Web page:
I am 72 and my husband is 82. We have $1.5 million in certificates of deposit and money market accounts. We rent, and own no property or stocks or bonds. A young man has become very friendly with my husband over the last year.
He has told my husband that he has a friend who, for $15,000 or more, will set up papers for us so the remaining spouse will not have to pay inheritance tax. He said if we don't have these papers drawn up, the surviving spouse will not be able to take any money from any accounts. We both have wills leaving the surviving spouse everything. Do we really need these other papers?
Of course not. This young man is a con artist. If he shows up again on your doorstep, call the police.
Surviving spouses don't have to pay any estate taxes on the assets they inherit. You can leave an unlimited amount of money, property and other assets to your spouse without fear of an estate tax bill. (This is true under both current law and the gradual estate tax repeal that begins taking effect next year.) The survivor shouldn't have any trouble accessing the money if both your names are listed on your CD and money market accounts.
There's no estate plan in the world for a couple in your situation that would be worth $15,000. The scamster makes his living by stealing older people's sense of security and then selling it back to them. Don't fall for his slimy tactics.
Your estate might face probate and estate taxes after both of you are dead. If you're concerned about that, consult a qualified estate planning attorney for help in drawing up documents that can reduce the potential costs. Your local bar association can provide referrals.
You recently responded to a reader who was outraged that a clerk asked to see some identification for a credit card transaction. I personally appreciate it when identification is requested. A few years ago my credit card with my picture ID on the card was stolen. More than $12,000 was charged before the card issuer realized something was wrong and put a hold on the card. Not a single clerk stopped to compare the photo on the card with the buyer.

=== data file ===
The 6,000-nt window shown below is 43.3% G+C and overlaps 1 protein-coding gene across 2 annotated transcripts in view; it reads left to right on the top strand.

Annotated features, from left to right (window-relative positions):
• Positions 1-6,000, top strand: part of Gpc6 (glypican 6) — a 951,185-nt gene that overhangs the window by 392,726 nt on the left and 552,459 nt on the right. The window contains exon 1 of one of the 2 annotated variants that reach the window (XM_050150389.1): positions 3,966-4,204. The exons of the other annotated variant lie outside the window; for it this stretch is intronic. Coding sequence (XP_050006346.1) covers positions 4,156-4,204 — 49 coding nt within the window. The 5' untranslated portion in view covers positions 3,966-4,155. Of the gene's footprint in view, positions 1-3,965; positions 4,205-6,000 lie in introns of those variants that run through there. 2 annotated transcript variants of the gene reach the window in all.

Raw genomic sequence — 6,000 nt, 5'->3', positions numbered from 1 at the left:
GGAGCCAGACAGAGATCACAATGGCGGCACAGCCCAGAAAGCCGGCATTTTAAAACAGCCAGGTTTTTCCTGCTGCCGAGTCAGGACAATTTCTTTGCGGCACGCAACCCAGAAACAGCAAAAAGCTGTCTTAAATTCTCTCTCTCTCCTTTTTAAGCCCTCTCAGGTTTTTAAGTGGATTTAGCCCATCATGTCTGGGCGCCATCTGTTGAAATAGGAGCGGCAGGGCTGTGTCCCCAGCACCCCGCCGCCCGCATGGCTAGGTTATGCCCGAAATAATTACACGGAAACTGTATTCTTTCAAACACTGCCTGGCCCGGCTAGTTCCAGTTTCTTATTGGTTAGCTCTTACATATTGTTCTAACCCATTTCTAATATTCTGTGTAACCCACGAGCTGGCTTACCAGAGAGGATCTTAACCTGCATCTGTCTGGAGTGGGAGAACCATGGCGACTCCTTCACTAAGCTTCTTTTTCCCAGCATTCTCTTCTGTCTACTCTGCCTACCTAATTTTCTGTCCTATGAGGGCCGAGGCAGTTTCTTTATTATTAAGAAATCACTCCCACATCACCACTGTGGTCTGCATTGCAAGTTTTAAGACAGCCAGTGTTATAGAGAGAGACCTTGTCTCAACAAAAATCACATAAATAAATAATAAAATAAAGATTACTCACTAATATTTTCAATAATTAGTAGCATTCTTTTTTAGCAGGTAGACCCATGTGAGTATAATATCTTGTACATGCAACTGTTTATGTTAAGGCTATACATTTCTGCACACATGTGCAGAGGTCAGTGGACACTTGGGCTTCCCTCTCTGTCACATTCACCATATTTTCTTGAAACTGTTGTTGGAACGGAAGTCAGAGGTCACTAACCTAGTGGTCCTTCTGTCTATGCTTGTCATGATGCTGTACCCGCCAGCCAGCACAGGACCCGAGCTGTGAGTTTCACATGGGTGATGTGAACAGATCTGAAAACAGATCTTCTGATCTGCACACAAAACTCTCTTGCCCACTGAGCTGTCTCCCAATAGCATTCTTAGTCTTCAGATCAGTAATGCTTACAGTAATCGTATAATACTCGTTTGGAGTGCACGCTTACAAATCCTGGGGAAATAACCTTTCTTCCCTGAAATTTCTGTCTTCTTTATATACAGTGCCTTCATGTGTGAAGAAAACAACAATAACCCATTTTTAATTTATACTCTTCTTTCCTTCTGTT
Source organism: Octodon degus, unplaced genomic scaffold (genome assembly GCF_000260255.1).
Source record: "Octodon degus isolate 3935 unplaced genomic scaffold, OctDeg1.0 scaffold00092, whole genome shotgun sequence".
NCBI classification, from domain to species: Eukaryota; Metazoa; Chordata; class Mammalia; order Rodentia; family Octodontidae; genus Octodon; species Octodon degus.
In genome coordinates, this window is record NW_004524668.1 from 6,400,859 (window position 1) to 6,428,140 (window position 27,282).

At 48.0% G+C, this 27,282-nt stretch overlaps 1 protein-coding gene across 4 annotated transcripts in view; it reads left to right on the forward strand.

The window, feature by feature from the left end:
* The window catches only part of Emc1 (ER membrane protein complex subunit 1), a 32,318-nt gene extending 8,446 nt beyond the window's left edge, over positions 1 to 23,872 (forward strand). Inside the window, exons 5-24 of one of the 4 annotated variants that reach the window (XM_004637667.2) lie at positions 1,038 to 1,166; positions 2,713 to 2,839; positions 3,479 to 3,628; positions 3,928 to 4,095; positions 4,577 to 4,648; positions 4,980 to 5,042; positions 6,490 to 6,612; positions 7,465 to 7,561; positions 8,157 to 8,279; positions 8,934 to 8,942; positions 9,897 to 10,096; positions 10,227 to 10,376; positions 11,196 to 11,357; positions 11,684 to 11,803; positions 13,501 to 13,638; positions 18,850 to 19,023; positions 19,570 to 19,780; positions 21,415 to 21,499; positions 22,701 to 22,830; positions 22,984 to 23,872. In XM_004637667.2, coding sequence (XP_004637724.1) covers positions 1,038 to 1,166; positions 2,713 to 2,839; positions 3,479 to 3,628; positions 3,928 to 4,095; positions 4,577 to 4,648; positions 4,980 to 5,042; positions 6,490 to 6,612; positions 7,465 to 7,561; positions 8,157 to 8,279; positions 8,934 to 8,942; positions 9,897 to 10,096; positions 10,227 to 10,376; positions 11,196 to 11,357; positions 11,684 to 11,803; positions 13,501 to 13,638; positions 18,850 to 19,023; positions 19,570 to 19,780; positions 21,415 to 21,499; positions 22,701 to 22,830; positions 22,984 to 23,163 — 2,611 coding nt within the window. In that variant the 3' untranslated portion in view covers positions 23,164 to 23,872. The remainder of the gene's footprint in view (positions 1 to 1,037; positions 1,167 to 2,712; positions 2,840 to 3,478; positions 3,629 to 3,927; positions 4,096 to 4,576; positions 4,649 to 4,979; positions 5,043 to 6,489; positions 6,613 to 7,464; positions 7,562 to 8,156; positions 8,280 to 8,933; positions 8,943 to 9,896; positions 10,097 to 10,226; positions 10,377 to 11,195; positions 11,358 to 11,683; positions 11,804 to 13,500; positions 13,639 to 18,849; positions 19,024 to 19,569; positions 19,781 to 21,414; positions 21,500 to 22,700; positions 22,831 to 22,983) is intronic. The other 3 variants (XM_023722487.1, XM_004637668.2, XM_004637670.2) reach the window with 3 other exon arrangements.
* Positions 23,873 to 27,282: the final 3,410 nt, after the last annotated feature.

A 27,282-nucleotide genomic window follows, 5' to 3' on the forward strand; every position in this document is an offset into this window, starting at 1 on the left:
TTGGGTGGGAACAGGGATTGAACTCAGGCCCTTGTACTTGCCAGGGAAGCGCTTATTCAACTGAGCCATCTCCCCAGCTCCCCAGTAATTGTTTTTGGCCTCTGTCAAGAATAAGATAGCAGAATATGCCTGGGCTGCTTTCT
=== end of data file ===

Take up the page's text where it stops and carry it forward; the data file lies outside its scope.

The good news is that your credit card company caught the theft and it apparently has had no effect on your credit rating. Other readers have reported that similar thefts caused them continuing problems, either because the credit card issuer was reluctant to credit them for the unauthorized transactions or because the information from their card was used to create other phony credit accounts that kept popping up in their credit histories.
Some readers wrote in to say they had written the words "ask for ID" on the back of their cards to try to encourage clerks to match the name on the card with some other form of identification. Sometimes it worked; sometimes it didn't.
Some credit card issuers have agreements with merchants not to ask for identification from customers. In many more cases, merchants simply don't feel it's worth the time and trouble to verify who's making the charges.